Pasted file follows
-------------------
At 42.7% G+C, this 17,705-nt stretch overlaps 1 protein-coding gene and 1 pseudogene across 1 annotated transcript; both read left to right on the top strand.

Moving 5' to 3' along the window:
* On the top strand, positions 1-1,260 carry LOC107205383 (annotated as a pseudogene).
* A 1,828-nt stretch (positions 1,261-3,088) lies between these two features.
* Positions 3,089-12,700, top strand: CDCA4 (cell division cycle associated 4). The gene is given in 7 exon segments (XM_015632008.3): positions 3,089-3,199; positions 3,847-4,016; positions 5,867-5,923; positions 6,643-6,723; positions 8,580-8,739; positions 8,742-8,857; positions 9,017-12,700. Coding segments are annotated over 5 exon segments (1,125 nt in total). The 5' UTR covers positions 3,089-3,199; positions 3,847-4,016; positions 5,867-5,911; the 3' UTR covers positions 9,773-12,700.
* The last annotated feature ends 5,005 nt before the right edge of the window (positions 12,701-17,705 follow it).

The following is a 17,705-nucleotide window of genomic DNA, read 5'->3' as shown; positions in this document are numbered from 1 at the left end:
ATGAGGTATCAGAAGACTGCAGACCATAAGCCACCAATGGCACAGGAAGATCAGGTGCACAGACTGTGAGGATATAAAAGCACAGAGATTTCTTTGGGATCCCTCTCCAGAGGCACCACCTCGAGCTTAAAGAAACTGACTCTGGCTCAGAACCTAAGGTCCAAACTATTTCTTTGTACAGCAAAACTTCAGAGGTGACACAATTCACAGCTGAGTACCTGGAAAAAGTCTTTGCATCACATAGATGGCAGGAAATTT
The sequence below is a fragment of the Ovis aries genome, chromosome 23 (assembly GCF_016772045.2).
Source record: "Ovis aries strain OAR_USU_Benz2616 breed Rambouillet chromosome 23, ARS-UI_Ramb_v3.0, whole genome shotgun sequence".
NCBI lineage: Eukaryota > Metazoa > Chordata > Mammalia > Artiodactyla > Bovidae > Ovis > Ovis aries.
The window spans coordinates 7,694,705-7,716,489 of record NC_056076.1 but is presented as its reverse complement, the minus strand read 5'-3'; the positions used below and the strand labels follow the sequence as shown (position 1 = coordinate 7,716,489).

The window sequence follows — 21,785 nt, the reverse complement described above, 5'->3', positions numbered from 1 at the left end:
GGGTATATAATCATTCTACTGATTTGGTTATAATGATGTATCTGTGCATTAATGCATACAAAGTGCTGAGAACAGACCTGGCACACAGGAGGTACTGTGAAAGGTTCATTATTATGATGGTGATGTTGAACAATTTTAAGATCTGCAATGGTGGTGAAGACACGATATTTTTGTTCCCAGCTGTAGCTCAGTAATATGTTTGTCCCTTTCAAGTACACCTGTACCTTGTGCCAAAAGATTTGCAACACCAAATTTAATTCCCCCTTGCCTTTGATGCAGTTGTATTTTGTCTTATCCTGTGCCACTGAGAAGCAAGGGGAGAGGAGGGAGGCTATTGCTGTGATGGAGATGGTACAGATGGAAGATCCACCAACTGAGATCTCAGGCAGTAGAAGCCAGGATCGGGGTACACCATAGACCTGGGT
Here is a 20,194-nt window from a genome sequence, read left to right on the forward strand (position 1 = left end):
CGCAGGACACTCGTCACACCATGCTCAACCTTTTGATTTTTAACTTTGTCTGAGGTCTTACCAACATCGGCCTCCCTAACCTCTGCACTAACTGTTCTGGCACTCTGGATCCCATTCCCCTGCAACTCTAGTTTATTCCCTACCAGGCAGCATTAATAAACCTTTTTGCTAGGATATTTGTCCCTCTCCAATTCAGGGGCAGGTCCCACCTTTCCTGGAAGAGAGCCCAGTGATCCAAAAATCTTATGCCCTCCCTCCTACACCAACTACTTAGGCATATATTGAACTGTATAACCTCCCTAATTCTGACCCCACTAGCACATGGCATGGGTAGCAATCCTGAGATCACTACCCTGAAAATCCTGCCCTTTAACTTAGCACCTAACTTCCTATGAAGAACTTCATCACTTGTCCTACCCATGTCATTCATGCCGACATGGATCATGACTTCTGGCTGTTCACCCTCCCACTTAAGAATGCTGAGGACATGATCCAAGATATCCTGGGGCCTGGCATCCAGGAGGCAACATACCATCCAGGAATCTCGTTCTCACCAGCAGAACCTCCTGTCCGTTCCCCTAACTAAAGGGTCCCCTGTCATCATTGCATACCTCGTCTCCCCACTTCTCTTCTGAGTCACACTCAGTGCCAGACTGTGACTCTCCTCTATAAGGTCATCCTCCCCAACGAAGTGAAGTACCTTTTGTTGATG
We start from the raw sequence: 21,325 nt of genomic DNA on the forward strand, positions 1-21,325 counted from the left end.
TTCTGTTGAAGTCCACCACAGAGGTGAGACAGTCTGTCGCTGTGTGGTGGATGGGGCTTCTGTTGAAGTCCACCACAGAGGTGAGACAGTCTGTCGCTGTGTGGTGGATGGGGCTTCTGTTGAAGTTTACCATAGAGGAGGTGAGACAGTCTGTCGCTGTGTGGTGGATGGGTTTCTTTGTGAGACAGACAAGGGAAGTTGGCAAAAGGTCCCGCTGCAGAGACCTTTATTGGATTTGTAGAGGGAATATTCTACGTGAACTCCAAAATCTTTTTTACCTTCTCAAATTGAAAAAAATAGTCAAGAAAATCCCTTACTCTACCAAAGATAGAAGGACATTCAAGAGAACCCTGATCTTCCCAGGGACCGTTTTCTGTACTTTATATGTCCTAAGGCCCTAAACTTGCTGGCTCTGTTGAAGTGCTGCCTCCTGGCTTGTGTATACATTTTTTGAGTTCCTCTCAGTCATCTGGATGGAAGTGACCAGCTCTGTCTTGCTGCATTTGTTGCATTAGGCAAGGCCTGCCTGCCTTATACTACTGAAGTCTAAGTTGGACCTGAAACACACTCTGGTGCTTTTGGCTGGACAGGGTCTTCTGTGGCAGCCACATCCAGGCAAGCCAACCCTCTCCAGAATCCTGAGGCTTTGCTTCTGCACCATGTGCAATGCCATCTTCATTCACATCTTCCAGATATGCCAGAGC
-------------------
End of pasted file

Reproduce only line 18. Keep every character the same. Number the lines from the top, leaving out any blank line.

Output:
TTCTGTTGAAGTCCACCACAGAGGTGAGACAGTCTGTCGCTGTGTGGTGGATGGGGCTTCTGTTGAAGTCCACCACAGAGGTGAGACAGTCTGTCGCTGTGTGGTGGATGGGGCTTCTGTTGAAGTTTACCATAGAGGAGGTGAGACAGTCTGTCGCTGTGTGGTGGATGGGTTTCTTTGTGAGACAGACAAGGGAAGTTGGCAAAAGGTCCCGCTGCAGAGACCTTTATTGGATTTGTAGAGGGAATATTCTACGTGAACTCCAAAATCTTTTTTACCTTCTCAAATTGAAAAAAATAGTCAAGAAAATCCCTTACTCTACCAAAGATAGAAGGACATTCAAGAGAACCCTGATCTTCCCAGGGACCGTTTTCTGTACTTTATATGTCCTAAGGCCCTAAACTTGCTGGCTCTGTTGAAGTGCTGCCTCCTGGCTTGTGTATACATTTTTTGAGTTCCTCTCAGTCATCTGGATGGAAGTGACCAGCTCTGTCTTGCTGCATTTGTTGCATTAGGCAAGGCCTGCCTGCCTTATACTACTGAAGTCTAAGTTGGACCTGAAACACACTCTGGTGCTTTTGGCTGGACAGGGTCTTCTGTGGCAGCCACATCCAGGCAAGCCAACCCTCTCCAGAATCCTGAGGCTTTGCTTCTGCACCATGTGCAATGCCATCTTCATTCACATCTTCCAGATATGCCAGAGC